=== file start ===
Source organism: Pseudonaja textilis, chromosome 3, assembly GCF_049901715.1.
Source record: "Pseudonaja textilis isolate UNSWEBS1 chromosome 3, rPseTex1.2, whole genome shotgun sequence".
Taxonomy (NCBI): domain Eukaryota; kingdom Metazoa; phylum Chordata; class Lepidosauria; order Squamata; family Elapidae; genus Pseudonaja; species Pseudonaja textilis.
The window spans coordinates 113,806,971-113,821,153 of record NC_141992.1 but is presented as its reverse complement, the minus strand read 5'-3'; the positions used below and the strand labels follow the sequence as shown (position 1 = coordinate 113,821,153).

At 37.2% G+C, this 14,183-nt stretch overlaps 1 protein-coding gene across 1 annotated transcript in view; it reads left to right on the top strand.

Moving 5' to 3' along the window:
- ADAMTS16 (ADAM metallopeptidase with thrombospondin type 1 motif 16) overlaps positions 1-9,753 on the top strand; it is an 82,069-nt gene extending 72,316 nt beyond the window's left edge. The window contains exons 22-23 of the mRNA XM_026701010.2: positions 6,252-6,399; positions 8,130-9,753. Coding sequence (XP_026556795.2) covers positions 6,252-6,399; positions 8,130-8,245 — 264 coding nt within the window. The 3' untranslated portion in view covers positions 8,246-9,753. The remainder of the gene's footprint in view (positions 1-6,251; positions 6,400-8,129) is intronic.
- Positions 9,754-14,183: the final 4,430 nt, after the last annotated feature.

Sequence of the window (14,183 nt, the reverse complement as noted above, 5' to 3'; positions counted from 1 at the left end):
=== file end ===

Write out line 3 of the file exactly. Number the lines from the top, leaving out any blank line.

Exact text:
Taxonomy (NCBI): domain Eukaryota; kingdom Metazoa; phylum Chordata; class Lepidosauria; order Squamata; family Elapidae; genus Pseudonaja; species Pseudonaja textilis.